President Trump has already begun referring to COVID-19 as “the Chinese virus” in press conferences this week, further stoking racialized fear.
Another issue central to this exhibit is the immigrant detention centers. While this has been an issue since the Obama presidency, media coverage related to the increasing numbers of family separations among immigrants became omnipresent throughout the 2019 news cycle.
From far-right commentary encouraging the use of military force to halt the immigrant caravan to grassroots advocacy campaigns like Tsuru for Solidarity energizing broad-based community support to end family separation — this issue has been front and center for much of the last year.
This phase of the exhibit further delved into contemporary discourse around immigration by pairing the portraits with quotes that were excerpted from interviews we conducted with each photograph subject that sought to contextualize their own experiences related to xenophobic rhetoric.
Among the most powerful was a statement made by Ali K., a second-generation Iranian American who is married to a Japanese immigrant. He is shown in a portrait accompanying his wife and daughter.
Ali’s quote reads, “I’m worried about my biracial Iranian-Japanese daughter. It’s disheartening to see how willing the media is to dehumanize our perceived opponents of the moment and how these same practices go on today. What’s especially concerning is how the actual news media, which we’d want to be more responsible, show such caricatures. Media can be used as propaganda in a very subtle way. It isn’t like Soviet propaganda that’s in your face. This is a lot more insidious and can affect us without us knowing it.”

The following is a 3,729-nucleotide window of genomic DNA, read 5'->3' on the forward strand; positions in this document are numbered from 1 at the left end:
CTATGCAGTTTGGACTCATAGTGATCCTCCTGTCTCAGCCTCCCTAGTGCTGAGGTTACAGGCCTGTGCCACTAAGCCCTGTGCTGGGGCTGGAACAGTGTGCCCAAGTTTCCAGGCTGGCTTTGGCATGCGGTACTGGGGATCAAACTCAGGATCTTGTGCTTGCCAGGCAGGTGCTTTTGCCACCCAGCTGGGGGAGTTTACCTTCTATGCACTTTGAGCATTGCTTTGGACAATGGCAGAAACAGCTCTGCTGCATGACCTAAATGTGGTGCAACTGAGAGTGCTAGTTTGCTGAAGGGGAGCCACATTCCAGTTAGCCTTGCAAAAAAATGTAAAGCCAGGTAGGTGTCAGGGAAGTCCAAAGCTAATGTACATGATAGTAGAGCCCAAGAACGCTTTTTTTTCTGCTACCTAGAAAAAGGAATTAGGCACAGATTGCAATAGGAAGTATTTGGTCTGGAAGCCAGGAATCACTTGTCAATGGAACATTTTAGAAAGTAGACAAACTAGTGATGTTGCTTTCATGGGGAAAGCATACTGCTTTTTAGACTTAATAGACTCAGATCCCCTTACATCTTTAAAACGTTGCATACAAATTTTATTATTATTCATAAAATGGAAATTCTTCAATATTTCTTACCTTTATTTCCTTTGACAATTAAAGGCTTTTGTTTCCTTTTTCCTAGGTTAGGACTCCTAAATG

Sadly, the use of propaganda to drive public sentiment against certain groups of people has been highly evident throughout the course of this exhibit.
As we began installation of the exhibit in mid-January, U.S.-Iran relations were deteriorating into dangerous new levels of brinkmanship that nearly brought our two countries to war with one another.
Now as I type this, we are facing a wave of hate crimes against Chinese and other East Asians who are being scapegoated for the Coronavirus pandemic.
It is our hope that by hosting this exhibit in key locations at City Hall, we can instigate a dialogue at the highest level of Philadelphia politics. The collection is currently on view where our city’s top elected officials conduct their daily business, on the second-floor corridor in front of Mayor Jim Kenney’s office and fourth-floor corridor near City Council Chambers.
Indeed, the exhibit has sparked an important dialogue around xenophobic rhetoric of which the Chinese American community has most recently been subject to with the rise of COVID-19.
Weeks before there were any confirmed cases in Philadelphia, Kenney took his staff out to lunch in Philly Chinatown as a symbol of solidarity with the Chinese American community. One wonders, had the mayor not seen the “American Peril” exhibit every day on his way into his office, whether this would have been top of mind.
“American Peril: Faces of the Enemy” was funded in part by the JACL Legacy Fund and Pennsylvania Council on the Arts Project Stream. The exhibit is hosted at Philadelphia City Hall through the Art in City Hall program that is operated by Philadelphia’s Office of Arts, Culture and the Creative Economy. Visit Art in City Hall’s website at https://creativephl.org/american-peril-phase-2 for more details.